In traditional Indian music, many instrumentalists avoid what jazz musicians refer to as "doubling" -- that is, playing a second instrument for the public. Jazz great John Coltrane, for example, was primarily a tenor saxophonist but was a doubler in that he played the soprano sax as a second instrument. But in Indian circles, doubling is often avoided -- many sitar players stick to the sitar, and many people who have mastered the vina (a string instrument from South India) would never play anything else on their albums. One exception is Zia Mohiuddin Dagar, who has played the vina on most of his releases but sticks to the sitar on this 1967 date (which the Swedish Amigo label reissued on CD in 2001). Produced by Bengt Berger (a well-known jazz drummer in Sweden) and Leif Ljungberg, Raga Mishra Bhairavi is, according to Amigo, the only known recording of Dagar playing the sitar -- and he plays it with a lot of feeling. Dagar brings as much emotion to the sitar as he brings to the vina, and hearing him stretch out on the sitar is a rare treat (much like bebop alto sax innovator Charlie Parker playing the tenor in 1947). Joined by K. Sridhar on tamboura, Dagar uses the sitar to provide an extended two-part raga that lasts about 45 minutes and is titled "Raga Mishra Bhairavi." When the hypnotic raga was originally released on LP in the '60s, the two parts were heard on different sides of the LP. But on CD, "Raga Mishra Bhairavi" is heard as an uninterrupted 45-minute performance -- listeners don't have to get up and turn the record over after the first part. For Indian music lovers, this CD is something to savor.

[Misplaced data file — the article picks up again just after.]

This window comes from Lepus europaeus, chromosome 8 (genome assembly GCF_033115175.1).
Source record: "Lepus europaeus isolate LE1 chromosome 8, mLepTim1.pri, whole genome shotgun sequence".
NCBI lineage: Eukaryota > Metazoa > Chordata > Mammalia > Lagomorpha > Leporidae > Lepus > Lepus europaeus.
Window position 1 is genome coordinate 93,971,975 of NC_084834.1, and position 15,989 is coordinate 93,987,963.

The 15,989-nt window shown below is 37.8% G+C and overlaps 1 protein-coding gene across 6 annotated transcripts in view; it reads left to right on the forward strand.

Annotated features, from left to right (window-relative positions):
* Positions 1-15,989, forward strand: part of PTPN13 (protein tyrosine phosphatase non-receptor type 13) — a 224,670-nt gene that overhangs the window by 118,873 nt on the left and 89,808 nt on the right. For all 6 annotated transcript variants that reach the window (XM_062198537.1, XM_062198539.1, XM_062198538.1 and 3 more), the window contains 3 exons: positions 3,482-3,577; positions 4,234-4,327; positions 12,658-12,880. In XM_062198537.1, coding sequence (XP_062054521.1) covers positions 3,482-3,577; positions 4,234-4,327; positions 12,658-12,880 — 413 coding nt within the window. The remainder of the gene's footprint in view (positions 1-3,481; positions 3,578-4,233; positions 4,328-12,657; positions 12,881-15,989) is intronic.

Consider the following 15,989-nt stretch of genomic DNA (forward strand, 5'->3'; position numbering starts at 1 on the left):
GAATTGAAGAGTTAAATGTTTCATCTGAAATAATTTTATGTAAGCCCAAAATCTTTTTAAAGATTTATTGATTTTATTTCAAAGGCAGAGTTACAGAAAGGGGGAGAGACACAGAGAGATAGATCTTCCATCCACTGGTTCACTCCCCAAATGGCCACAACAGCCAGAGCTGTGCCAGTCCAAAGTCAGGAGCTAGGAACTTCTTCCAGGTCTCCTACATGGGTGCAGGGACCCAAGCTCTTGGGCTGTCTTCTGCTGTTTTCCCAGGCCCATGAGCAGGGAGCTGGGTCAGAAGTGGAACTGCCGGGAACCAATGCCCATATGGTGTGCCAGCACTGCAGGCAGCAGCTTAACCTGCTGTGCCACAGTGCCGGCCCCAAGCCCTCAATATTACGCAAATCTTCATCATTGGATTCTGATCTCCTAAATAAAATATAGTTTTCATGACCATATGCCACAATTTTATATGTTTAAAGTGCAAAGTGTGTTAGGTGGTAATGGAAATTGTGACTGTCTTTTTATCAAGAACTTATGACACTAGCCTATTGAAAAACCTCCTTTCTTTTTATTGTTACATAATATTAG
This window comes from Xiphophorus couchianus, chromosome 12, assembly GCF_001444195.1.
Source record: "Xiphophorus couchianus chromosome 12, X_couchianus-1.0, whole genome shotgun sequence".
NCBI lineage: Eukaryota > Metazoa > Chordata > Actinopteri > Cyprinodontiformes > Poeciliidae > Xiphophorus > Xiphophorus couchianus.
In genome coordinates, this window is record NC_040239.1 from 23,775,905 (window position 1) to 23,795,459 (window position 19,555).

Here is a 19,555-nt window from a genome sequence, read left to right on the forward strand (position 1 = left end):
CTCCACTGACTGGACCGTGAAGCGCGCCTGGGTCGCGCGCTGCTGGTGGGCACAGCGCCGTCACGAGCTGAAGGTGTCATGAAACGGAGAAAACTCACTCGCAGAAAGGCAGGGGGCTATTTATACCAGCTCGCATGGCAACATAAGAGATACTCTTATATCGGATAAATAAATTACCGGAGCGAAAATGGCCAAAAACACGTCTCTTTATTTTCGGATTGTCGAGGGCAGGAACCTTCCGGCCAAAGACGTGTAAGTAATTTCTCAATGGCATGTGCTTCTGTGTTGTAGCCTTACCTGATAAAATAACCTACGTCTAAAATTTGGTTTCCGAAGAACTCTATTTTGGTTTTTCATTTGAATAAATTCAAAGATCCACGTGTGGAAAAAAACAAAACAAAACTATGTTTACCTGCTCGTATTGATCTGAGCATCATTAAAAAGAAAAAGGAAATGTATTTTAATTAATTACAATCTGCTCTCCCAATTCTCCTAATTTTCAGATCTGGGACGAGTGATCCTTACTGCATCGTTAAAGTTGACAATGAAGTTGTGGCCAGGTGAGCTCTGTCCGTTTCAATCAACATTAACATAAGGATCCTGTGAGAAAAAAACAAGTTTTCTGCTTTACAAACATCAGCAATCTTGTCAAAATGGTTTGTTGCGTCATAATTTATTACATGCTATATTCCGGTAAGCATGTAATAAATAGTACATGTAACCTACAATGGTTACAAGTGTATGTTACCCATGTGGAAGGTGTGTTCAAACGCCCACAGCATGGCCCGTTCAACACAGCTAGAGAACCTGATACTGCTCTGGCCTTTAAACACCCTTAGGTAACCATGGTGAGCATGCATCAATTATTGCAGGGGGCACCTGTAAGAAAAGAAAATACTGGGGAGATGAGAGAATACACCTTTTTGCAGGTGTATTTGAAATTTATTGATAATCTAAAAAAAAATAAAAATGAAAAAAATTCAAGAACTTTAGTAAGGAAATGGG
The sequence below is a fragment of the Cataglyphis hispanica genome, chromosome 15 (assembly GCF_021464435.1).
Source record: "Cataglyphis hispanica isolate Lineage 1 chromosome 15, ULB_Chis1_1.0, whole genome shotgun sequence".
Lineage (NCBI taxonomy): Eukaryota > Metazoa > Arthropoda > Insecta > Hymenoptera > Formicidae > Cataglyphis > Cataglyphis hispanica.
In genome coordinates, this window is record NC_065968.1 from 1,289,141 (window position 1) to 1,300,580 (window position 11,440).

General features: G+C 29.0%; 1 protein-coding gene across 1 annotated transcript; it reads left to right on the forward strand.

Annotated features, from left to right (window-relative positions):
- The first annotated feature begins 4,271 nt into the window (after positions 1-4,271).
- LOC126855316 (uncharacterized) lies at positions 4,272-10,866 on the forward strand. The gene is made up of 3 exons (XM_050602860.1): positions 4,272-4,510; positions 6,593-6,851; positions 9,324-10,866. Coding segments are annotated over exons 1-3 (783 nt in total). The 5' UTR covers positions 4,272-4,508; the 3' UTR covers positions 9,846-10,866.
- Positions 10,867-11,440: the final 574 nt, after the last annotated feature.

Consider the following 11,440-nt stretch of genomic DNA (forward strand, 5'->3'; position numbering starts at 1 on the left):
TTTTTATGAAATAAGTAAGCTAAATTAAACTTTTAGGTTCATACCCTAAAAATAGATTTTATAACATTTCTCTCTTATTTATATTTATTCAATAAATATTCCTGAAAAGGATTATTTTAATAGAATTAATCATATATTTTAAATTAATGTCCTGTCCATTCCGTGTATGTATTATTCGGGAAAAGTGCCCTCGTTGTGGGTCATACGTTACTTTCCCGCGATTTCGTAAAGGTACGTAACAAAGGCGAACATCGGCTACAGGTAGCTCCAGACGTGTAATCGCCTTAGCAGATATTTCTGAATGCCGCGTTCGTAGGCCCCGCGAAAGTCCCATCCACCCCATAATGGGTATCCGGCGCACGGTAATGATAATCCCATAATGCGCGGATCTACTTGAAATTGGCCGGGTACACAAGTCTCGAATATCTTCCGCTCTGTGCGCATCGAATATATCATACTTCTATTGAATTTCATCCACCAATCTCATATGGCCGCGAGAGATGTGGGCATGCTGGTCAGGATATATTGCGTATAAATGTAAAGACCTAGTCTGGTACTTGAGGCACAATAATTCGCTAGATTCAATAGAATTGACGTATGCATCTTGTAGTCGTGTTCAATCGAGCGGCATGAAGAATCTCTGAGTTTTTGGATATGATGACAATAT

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AllMusic Review by Alex Henderson